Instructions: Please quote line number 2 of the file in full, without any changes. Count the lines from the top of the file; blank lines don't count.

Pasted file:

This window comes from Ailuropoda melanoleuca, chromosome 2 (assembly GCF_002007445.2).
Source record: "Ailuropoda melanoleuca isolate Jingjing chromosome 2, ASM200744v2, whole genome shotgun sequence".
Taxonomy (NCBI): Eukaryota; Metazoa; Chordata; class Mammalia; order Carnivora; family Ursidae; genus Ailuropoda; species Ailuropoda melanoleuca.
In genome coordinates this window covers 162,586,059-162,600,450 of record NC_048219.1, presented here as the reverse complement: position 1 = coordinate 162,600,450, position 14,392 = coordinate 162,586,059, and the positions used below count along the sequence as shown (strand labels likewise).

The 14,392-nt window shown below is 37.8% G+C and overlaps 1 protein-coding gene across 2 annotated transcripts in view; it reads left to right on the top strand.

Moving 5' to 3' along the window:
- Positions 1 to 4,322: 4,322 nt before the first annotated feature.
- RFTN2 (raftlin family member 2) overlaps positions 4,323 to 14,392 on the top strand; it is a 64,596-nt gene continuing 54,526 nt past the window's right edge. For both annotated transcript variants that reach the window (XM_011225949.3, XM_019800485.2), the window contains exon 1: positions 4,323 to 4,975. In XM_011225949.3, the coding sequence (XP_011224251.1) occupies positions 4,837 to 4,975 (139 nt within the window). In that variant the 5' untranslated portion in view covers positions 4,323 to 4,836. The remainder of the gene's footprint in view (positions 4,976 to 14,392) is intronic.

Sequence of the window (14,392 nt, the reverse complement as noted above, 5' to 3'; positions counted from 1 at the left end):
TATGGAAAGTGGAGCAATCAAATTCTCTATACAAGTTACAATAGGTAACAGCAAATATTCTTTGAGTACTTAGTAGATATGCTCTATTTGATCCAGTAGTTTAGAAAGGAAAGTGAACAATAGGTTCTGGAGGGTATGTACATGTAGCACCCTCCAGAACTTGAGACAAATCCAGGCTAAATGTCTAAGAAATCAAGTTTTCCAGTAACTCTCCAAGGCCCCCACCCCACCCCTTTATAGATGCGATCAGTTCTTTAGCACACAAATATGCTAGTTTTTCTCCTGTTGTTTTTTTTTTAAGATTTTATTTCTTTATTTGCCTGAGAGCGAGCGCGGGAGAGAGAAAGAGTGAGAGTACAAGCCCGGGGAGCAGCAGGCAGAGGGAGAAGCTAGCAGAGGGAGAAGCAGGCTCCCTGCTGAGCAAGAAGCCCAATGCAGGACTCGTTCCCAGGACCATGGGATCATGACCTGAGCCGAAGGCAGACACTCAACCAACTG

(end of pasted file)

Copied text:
Source record: "Ailuropoda melanoleuca isolate Jingjing chromosome 2, ASM200744v2, whole genome shotgun sequence".